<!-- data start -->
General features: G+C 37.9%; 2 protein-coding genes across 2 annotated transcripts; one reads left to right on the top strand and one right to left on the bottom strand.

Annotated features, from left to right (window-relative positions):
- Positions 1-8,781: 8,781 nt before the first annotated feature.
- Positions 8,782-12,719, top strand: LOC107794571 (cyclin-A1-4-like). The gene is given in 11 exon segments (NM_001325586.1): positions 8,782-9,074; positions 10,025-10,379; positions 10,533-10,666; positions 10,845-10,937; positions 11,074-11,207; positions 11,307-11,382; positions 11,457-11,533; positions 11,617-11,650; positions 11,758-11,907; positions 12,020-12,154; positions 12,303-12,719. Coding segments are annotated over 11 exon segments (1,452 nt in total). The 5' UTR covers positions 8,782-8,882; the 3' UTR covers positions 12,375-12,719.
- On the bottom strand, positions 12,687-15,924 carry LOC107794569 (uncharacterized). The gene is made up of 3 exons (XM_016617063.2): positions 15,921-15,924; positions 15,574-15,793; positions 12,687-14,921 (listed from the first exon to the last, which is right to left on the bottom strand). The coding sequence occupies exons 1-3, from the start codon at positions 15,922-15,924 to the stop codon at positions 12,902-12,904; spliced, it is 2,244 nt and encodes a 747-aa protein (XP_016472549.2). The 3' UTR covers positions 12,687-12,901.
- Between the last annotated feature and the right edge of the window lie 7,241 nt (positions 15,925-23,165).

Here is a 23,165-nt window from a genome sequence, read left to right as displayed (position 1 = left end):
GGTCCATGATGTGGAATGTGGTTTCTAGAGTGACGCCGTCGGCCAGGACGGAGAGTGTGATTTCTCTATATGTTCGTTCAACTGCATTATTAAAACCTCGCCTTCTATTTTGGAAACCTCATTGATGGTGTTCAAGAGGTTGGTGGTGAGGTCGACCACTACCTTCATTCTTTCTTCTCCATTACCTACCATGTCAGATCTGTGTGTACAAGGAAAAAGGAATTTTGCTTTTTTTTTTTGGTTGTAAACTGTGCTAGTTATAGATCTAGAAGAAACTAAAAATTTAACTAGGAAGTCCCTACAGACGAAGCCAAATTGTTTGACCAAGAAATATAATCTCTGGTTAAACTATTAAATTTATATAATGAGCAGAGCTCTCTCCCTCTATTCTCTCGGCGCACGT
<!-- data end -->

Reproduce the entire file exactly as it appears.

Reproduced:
General features: G+C 37.9%; 2 protein-coding genes across 2 annotated transcripts; one reads left to right on the top strand and one right to left on the bottom strand.

Annotated features, from left to right (window-relative positions):
- Positions 1-8,781: 8,781 nt before the first annotated feature.
- Positions 8,782-12,719, top strand: LOC107794571 (cyclin-A1-4-like). The gene is given in 11 exon segments (NM_001325586.1): positions 8,782-9,074; positions 10,025-10,379; positions 10,533-10,666; positions 10,845-10,937; positions 11,074-11,207; positions 11,307-11,382; positions 11,457-11,533; positions 11,617-11,650; positions 11,758-11,907; positions 12,020-12,154; positions 12,303-12,719. Coding segments are annotated over 11 exon segments (1,452 nt in total). The 5' UTR covers positions 8,782-8,882; the 3' UTR covers positions 12,375-12,719.
- On the bottom strand, positions 12,687-15,924 carry LOC107794569 (uncharacterized). The gene is made up of 3 exons (XM_016617063.2): positions 15,921-15,924; positions 15,574-15,793; positions 12,687-14,921 (listed from the first exon to the last, which is right to left on the bottom strand). The coding sequence occupies exons 1-3, from the start codon at positions 15,922-15,924 to the stop codon at positions 12,902-12,904; spliced, it is 2,244 nt and encodes a 747-aa protein (XP_016472549.2). The 3' UTR covers positions 12,687-12,901.
- Between the last annotated feature and the right edge of the window lie 7,241 nt (positions 15,925-23,165).

Here is a 23,165-nt window from a genome sequence, read left to right as displayed (position 1 = left end):
GGTCCATGATGTGGAATGTGGTTTCTAGAGTGACGCCGTCGGCCAGGACGGAGAGTGTGATTTCTCTATATGTTCGTTCAACTGCATTATTAAAACCTCGCCTTCTATTTTGGAAACCTCATTGATGGTGTTCAAGAGGTTGGTGGTGAGGTCGACCACTACCTTCATTCTTTCTTCTCCATTACCTACCATGTCAGATCTGTGTGTACAAGGAAAAAGGAATTTTGCTTTTTTTTTTTGGTTGTAAACTGTGCTAGTTATAGATCTAGAAGAAACTAAAAATTTAACTAGGAAGTCCCTACAGACGAAGCCAAATTGTTTGACCAAGAAATATAATCTCTGGTTAAACTATTAAATTTATATAATGAGCAGAGCTCTCTCCCTCTATTCTCTCGGCGCACGT